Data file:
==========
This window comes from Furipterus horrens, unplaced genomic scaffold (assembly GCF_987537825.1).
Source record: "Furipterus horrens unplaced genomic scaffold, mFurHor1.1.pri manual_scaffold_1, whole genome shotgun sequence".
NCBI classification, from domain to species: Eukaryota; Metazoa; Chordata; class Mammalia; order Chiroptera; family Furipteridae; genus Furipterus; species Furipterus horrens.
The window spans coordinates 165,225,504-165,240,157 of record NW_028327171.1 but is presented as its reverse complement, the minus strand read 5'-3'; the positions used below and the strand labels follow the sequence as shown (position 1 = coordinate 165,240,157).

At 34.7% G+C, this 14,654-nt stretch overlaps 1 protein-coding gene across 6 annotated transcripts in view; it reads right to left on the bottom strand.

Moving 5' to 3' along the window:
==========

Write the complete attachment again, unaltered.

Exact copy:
This window comes from Furipterus horrens, unplaced genomic scaffold (assembly GCF_987537825.1).
Source record: "Furipterus horrens unplaced genomic scaffold, mFurHor1.1.pri manual_scaffold_1, whole genome shotgun sequence".
NCBI classification, from domain to species: Eukaryota; Metazoa; Chordata; class Mammalia; order Chiroptera; family Furipteridae; genus Furipterus; species Furipterus horrens.
The window spans coordinates 165,225,504-165,240,157 of record NW_028327171.1 but is presented as its reverse complement, the minus strand read 5'-3'; the positions used below and the strand labels follow the sequence as shown (position 1 = coordinate 165,240,157).

At 34.7% G+C, this 14,654-nt stretch overlaps 1 protein-coding gene across 6 annotated transcripts in view; it reads right to left on the bottom strand.

Moving 5' to 3' along the window: